The Telegraph
Saturday , July 6 , 2013
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Central funds plea for grains
- Rs 20000-crore demand for BPL food security

The state would demand around Rs 20,000 crore central funds for implementing the provisions of food security for poor.

The President today has given his consent to the ordinance, which was approved by the Centre on Wednesday.

Sharing the government’s concern, state food and consumer protection minister Shyam Rajak said: “We would have to take care of around 137 lakh below poverty line (BPL) families once the ordinance comes into effect. Bihar does not have funds of Rs 20,000 crore to meet this burden. We would ask for central funds for the same.”

He added that the exact figure would be calculated once the ordinance details are made available to the state. The minister’s stand is more or less similar to what Bihar had stated towards the end of 2011 when the Centre had sought opinions of state governments on the food security bill draft.

As things stand now, Bihar is spending around Rs 550 crore annually for food security for those BPL families who do not figure in the list of poor prepared by the Centre. While the Centre holds that Bihar has just 65 lakh BPL families, the state government has been maintaining that it is home to 137 lakh families.

The gap in this figure has forced the state government to spend from its own exchequer to provide benefits of the scheme under which foodgrain is provided to the BPL families at cheap price. Under this scheme, 25kg of foodgrain is provided to the BPL families every month. While rice is provided at a rate of a little above Rs 6 per kg, in case of wheat the subsidised price is a little above Rs 5 per kg.

“Once the food security bill comes into effect, each person from the target group would have to be given 5kg of foodgrain every month and that too at a cheaper rate — rice Rs 3 per kg and wheat Rs 2 per kg. Moreover, expenses incurred on storage and transportation too would have to be factored in. That is why we would press for our old demand that the Centre should bear the cost,” Rajak said.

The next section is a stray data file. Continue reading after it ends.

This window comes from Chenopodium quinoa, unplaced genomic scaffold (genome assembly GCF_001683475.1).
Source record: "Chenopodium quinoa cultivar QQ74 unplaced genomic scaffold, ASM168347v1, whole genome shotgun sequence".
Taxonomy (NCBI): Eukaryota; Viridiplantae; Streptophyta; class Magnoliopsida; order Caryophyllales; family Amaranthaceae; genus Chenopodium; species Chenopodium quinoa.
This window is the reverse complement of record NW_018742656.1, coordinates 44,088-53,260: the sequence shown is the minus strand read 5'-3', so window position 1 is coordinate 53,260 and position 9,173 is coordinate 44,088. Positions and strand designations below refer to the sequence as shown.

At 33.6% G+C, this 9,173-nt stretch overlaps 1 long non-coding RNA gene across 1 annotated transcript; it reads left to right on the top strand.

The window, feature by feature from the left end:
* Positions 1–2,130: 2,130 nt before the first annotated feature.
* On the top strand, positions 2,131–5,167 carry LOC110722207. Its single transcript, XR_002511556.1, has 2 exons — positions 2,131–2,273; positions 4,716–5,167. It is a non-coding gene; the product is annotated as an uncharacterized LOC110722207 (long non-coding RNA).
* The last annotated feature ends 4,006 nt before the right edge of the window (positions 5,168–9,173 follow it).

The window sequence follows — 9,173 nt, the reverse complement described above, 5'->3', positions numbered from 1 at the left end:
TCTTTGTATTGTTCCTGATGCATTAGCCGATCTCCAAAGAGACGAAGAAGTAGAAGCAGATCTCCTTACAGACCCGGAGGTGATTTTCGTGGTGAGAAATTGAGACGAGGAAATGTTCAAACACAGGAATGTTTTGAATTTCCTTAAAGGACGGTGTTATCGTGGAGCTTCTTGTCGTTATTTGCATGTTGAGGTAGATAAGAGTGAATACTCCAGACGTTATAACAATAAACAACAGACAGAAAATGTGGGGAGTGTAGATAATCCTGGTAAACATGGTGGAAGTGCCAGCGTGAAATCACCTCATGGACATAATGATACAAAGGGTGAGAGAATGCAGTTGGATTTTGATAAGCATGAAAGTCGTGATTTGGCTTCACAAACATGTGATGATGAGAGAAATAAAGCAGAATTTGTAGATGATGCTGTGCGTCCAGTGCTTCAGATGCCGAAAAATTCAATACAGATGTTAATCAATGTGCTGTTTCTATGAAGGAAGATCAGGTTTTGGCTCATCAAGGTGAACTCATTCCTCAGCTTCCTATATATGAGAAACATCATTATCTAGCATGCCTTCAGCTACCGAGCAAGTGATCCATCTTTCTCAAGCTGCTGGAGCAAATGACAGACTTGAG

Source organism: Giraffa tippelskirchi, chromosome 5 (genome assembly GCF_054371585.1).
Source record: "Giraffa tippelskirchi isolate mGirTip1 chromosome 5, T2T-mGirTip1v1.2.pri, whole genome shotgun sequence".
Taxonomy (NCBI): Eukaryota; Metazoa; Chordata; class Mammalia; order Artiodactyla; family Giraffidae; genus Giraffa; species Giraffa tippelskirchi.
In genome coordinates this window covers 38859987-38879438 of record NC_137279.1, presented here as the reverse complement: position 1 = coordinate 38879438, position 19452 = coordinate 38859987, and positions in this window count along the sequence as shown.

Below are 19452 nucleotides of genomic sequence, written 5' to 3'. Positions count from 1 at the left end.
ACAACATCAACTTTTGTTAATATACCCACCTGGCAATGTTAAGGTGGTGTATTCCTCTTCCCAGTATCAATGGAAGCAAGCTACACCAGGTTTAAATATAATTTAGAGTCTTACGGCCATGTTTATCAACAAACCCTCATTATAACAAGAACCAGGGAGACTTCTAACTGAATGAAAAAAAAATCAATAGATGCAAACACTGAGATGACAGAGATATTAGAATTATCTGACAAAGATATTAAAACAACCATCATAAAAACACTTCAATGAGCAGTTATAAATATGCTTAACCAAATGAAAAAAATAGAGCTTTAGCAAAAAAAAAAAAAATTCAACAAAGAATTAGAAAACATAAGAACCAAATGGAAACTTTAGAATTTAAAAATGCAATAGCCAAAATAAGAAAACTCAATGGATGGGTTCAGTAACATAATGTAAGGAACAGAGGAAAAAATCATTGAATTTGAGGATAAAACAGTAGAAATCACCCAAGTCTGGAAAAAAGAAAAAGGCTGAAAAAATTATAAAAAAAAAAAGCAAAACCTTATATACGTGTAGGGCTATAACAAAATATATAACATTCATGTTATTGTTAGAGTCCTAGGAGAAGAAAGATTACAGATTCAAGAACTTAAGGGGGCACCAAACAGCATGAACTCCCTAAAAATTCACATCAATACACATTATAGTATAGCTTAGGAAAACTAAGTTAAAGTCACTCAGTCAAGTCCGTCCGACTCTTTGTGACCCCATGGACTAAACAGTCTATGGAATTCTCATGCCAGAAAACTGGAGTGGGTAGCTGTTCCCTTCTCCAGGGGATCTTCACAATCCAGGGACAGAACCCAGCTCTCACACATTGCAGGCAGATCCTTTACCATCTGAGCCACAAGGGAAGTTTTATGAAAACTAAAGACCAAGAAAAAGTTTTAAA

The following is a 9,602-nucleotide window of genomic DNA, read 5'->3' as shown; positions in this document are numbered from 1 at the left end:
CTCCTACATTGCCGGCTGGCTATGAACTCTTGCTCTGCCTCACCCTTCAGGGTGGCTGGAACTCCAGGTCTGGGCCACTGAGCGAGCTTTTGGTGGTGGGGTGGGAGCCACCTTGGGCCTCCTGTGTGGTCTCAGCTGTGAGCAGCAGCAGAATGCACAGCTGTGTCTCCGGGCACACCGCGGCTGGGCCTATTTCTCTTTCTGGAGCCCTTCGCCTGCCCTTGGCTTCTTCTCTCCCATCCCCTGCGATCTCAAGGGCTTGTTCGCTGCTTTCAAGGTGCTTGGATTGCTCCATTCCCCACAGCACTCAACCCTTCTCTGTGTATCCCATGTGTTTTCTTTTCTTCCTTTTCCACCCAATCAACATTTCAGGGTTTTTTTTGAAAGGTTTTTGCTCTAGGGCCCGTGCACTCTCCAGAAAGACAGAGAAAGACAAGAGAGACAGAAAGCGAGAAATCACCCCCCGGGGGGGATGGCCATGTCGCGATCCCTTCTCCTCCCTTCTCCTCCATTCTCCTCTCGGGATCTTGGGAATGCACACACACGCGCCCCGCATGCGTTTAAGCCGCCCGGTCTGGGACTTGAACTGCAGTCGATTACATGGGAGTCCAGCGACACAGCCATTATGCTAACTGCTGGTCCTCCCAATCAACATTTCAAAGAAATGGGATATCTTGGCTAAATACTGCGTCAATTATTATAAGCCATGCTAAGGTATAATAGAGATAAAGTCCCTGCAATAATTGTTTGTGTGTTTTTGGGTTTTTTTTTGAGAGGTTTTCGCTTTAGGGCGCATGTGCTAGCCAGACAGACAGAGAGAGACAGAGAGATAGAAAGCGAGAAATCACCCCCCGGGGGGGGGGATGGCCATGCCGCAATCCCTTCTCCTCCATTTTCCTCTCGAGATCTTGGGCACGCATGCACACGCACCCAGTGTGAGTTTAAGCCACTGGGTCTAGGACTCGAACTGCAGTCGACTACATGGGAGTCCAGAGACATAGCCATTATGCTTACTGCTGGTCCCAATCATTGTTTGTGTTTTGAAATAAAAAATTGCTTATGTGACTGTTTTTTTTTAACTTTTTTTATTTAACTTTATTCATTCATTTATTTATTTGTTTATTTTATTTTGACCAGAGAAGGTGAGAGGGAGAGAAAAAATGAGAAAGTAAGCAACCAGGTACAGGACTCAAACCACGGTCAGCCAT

Bihar would also ask for providing 7kg of foodgrain per person per month instead of present 5kg as the state feels that 5kg would be too little to meet one month’s food requirement of one person. The state would also press for making the commission, which would be set up at state level to look into complaints related to implementation of the food security bill, has seven members instead of the proposed five and ensure representation from extremely backward classes and minority communities in this body.

The state government’s stand notwithstanding, opposition BJP is apprehensive whether Bihar would be able to press for its demands forcefully given the fact that Congress, which has its government in the Centre, is extending support to it. “Political compulsions may force the present dispensation not to press for its demand forcefully and getting them accepted by the Centre. If it happens it would be unfortunate for the state as any agreement on this front would lead to heavy financial burden on the state,” the leader of Opposition in the Legislative Council, Sushil Kumar Modi, said.

Amid its demands, the state government is also appreciative of the Centre for agreeing to some of the points, which it had raised while sharing its opinion about the draft of food security bill in 2011.

At present, Bihar has a storage capacity of 2.62 lakh tonnes that is likely to go up to about 10 lakh tonnes by the end of current fiscal. Once the food security act be put in place, Bihar would need a storage capacity of 13 lakh tonnes.

Another point on which the state government is appreciative of the Centre pertains to giving rights to the states to identify the poor people. “Though we stand for setting up of an independent commission for identifying BPL families, yet till this is not done it is always good to rely on the state’s data,” Rajak said.